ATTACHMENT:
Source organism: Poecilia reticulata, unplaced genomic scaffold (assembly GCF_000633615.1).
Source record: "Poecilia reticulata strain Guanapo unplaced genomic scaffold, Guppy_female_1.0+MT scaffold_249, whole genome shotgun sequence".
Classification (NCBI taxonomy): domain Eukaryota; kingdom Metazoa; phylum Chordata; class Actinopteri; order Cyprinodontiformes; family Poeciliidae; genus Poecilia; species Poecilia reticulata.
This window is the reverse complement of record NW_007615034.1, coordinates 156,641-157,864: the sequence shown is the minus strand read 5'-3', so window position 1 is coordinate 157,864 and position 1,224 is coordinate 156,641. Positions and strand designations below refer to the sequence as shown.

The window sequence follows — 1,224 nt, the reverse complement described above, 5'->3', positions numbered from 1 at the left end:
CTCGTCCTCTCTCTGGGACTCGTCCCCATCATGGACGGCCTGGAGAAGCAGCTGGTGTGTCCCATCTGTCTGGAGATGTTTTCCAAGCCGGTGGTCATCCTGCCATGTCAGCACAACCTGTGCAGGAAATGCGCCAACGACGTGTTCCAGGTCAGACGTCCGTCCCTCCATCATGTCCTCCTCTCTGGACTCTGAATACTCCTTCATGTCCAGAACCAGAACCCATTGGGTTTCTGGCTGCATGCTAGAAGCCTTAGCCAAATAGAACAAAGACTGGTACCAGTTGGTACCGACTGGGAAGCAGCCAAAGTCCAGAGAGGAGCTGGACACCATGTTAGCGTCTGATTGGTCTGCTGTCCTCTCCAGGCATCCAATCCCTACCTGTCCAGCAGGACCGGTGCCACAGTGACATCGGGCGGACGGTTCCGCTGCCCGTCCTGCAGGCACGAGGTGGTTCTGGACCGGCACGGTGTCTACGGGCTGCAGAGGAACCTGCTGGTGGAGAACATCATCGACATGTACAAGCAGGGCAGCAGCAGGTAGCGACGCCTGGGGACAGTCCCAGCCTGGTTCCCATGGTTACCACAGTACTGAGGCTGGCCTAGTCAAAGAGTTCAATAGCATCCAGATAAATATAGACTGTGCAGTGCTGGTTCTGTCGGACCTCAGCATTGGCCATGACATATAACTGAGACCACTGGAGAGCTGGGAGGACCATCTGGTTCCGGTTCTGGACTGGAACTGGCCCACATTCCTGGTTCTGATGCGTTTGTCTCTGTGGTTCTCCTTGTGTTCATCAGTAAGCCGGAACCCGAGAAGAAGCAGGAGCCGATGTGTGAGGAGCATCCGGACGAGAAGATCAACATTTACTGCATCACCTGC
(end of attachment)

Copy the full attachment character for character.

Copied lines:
Source organism: Poecilia reticulata, unplaced genomic scaffold (assembly GCF_000633615.1).
Source record: "Poecilia reticulata strain Guanapo unplaced genomic scaffold, Guppy_female_1.0+MT scaffold_249, whole genome shotgun sequence".
Classification (NCBI taxonomy): domain Eukaryota; kingdom Metazoa; phylum Chordata; class Actinopteri; order Cyprinodontiformes; family Poeciliidae; genus Poecilia; species Poecilia reticulata.
This window is the reverse complement of record NW_007615034.1, coordinates 156,641-157,864: the sequence shown is the minus strand read 5'-3', so window position 1 is coordinate 157,864 and position 1,224 is coordinate 156,641. Positions and strand designations below refer to the sequence as shown.

The window sequence follows — 1,224 nt, the reverse complement described above, 5'->3', positions numbered from 1 at the left end:
CTCGTCCTCTCTCTGGGACTCGTCCCCATCATGGACGGCCTGGAGAAGCAGCTGGTGTGTCCCATCTGTCTGGAGATGTTTTCCAAGCCGGTGGTCATCCTGCCATGTCAGCACAACCTGTGCAGGAAATGCGCCAACGACGTGTTCCAGGTCAGACGTCCGTCCCTCCATCATGTCCTCCTCTCTGGACTCTGAATACTCCTTCATGTCCAGAACCAGAACCCATTGGGTTTCTGGCTGCATGCTAGAAGCCTTAGCCAAATAGAACAAAGACTGGTACCAGTTGGTACCGACTGGGAAGCAGCCAAAGTCCAGAGAGGAGCTGGACACCATGTTAGCGTCTGATTGGTCTGCTGTCCTCTCCAGGCATCCAATCCCTACCTGTCCAGCAGGACCGGTGCCACAGTGACATCGGGCGGACGGTTCCGCTGCCCGTCCTGCAGGCACGAGGTGGTTCTGGACCGGCACGGTGTCTACGGGCTGCAGAGGAACCTGCTGGTGGAGAACATCATCGACATGTACAAGCAGGGCAGCAGCAGGTAGCGACGCCTGGGGACAGTCCCAGCCTGGTTCCCATGGTTACCACAGTACTGAGGCTGGCCTAGTCAAAGAGTTCAATAGCATCCAGATAAATATAGACTGTGCAGTGCTGGTTCTGTCGGACCTCAGCATTGGCCATGACATATAACTGAGACCACTGGAGAGCTGGGAGGACCATCTGGTTCCGGTTCTGGACTGGAACTGGCCCACATTCCTGGTTCTGATGCGTTTGTCTCTGTGGTTCTCCTTGTGTTCATCAGTAAGCCGGAACCCGAGAAGAAGCAGGAGCCGATGTGTGAGGAGCATCCGGACGAGAAGATCAACATTTACTGCATCACCTGC